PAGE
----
Any Frontier Any Hemisphere

Traditionally a British camping trip should combine sunburn with hours of pouring rain and this one delivered on both. Friday evening was gorgeous, the tail end of a day where the temperature gauge in my car read 30 degrees when I left work. Saturday afternoon was spent around and in a tarn on top of a hill near Water Yeat before at 3.30 pm the heavens opened and it rained all night. Sunday gave us sunshine and sunburn around Coniston Water followed by more rain of biblical proportions yesterday. But its definitely worth getting away from the world, going offline and spending evenings sitting round a fire drinking booze and talking bollocks with friends, especially so after the events of the past week. A dripping wet tent that needs to be dried out is a small price to pay for living outdoors for a few days.

Back in the music world I’ve been spinning this a few times recently and prompted by my friend Meany offer it for your delectation today, Horace Andy’s cover version of The Clash’s Straight To Hell. I’ve written about Straight To Hell recently, a Strummer song of immigration, refugees, suffering and dislocation. Horace recorded it many years ago but was never happy with the rhythm. A conversation with Eric Blowtorch led to the pair digging the track back out and fixing it (out now, 10% of all proceeds going to Doctors Without Borders and a Big Youth dub on the B-side). This is reggae roots style, Horace’s vocal floating over the organ, bass and drums. Campfire music.



Back in 1969, just before I was born and long before Massive Attack were even a twinkle in 3D, Mushroom and Daddy G’s eyes, Horace Andy recorded this light-as-the-breeze reggae classic. Just rhythm, Horace’s vocal and some little bursts of organ (Fender Rhodes perhaps?). A total joy.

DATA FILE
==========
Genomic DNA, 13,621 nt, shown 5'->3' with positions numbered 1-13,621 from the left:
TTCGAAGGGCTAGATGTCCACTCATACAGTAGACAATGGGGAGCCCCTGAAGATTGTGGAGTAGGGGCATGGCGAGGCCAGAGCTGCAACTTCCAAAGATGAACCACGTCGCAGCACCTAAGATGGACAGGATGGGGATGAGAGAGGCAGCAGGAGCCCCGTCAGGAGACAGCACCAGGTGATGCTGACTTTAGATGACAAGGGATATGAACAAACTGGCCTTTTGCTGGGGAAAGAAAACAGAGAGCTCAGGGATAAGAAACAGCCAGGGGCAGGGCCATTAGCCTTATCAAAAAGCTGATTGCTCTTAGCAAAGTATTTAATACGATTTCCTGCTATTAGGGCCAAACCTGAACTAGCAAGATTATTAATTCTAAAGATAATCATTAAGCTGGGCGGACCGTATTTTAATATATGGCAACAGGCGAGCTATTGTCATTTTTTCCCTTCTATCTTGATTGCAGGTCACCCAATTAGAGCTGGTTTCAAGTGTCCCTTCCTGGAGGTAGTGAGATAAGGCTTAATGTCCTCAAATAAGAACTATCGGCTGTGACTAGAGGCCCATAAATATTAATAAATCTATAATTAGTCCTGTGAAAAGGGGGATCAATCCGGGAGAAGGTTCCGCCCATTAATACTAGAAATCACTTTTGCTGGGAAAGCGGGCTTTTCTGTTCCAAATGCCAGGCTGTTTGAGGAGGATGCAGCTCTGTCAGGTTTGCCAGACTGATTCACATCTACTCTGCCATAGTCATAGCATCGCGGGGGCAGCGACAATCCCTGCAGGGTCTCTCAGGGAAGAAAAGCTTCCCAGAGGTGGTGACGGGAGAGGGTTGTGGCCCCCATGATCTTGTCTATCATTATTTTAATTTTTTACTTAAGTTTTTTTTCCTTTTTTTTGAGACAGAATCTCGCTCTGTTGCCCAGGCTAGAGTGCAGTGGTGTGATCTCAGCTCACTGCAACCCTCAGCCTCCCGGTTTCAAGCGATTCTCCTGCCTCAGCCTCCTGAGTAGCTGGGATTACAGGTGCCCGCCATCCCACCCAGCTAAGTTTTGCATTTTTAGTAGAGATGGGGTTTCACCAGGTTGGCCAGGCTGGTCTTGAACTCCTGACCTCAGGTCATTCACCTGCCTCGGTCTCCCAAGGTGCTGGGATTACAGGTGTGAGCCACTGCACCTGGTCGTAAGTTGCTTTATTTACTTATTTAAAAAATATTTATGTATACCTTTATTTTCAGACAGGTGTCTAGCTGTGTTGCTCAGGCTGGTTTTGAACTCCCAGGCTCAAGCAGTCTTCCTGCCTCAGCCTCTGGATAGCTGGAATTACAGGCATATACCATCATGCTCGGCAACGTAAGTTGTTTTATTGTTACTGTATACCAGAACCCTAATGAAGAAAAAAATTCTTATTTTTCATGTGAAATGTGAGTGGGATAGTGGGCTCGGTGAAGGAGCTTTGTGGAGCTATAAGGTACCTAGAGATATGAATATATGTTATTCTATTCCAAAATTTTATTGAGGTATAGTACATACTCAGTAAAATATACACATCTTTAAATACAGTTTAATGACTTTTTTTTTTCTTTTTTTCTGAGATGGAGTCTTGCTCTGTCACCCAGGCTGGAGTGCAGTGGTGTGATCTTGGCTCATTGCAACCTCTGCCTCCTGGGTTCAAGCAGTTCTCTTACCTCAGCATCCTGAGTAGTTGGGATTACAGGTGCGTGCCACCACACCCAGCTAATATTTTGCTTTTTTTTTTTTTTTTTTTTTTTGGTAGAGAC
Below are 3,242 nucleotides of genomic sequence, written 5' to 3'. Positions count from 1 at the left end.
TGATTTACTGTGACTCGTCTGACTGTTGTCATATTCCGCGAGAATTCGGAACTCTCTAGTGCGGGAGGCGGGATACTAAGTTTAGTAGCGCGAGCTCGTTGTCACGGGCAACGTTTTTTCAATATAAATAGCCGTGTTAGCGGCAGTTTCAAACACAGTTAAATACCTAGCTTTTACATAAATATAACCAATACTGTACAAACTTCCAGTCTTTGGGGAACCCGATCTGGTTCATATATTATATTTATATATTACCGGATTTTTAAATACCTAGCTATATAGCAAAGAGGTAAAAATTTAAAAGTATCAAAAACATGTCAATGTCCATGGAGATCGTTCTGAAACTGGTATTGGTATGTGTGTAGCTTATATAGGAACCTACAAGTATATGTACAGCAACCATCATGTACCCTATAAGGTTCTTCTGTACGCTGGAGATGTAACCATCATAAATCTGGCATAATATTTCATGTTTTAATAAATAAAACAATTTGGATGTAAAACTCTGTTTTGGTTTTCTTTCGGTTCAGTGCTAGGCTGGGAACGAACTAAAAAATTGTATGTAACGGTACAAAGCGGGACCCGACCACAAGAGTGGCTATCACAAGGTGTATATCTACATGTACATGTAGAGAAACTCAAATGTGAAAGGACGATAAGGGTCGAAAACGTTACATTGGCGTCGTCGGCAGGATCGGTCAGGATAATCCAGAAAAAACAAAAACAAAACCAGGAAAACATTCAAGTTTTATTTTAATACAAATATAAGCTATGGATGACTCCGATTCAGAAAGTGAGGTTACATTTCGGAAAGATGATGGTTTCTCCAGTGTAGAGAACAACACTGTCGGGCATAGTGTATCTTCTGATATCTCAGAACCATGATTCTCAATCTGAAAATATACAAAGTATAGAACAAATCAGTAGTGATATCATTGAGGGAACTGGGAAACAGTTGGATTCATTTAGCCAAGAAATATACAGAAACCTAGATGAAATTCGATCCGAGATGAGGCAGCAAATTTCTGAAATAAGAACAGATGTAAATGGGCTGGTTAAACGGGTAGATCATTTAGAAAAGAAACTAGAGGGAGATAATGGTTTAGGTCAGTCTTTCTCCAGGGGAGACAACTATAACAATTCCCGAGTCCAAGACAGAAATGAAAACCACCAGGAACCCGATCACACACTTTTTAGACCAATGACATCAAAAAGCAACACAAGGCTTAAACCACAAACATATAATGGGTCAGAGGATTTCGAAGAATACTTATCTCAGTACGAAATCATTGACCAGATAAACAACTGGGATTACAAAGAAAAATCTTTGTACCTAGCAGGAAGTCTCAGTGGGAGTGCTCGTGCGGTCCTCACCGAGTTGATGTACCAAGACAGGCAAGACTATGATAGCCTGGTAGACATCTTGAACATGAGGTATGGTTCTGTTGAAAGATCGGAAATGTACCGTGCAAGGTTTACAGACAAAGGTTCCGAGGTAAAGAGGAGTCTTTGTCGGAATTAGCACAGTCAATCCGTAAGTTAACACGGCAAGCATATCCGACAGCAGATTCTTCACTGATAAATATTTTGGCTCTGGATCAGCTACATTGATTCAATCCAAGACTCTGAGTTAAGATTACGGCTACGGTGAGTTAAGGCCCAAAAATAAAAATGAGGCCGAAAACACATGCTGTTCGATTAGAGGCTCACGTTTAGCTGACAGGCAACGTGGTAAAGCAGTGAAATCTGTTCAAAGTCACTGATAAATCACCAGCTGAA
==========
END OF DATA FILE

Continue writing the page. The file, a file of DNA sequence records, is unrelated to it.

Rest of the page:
The jumper modelled above is available from Old Town, for £98. If you happen to have £98 going begging. It is a Guernsey fisherman’s jumper strictly speaking, different from a Gansey.

There’s A Hole In My Soul Like A Cavity

his time of year always brings me a strong sense of time whooshing by- we are a few days short of the GCSE and A level exam season starting, the end of the football season is imminent and another World Cup about to start, in two and a half weeks it’ll be the May half term holiday, then the long downhill slope to July, the summer holidays. Another school year done, another year older, September and autumn… Then I have to slap myself and stop imagining the time away.

Hymn Of The Big Wheel

This song’s combination of crickets, whale song, sonorous strings, the lazy breakbeat and Horace Andy’s beautiful vocal was the perfect closer to Blue Lines and is a bit of a tearjerker.

Five Man Army

It’s a bit difficult to imagine now the impact Massive Attack had back at the turn of the 90s. Their debut lp, Blue Lines, had people who never normally bought that kind of thing listening to little else. On top of that, here was a British group, doing breakbeats, reggae, soul and rap properly. With Bristol accents. Almost all of that first lp is top stuff- Safe From Harm with it’s massive sampled bassline (from Stratus by Billy Cobham) and paranoia, the gorgeous Hymn Of The Big Wheel, Horace Andy singing Be Thankful For What You’ve Got, the lighter than air Daydreaming (with Tricky)…. and Unfinished Sympathy- contender for greatest British single of the decade ever, I’d have thought. This one ain’t too shabby either-

Five Man Army

I don’t think they’ve ever pulled it off again in such style, although the songs Protection (especially) and Teardrop are as good as anything on Blue Lines. But as a whole the subsequent albums didn’t repeat the trick for me. Protection has good songs but doesn’t feel as whole. Fallings out and shedding members they then became darker and darker, not enough light to balance things up. Angel is superb, a trip-hop Joy Division, but Mezzanine was an oppressive listen. Whereas Blue Lines was a joy from start to finish.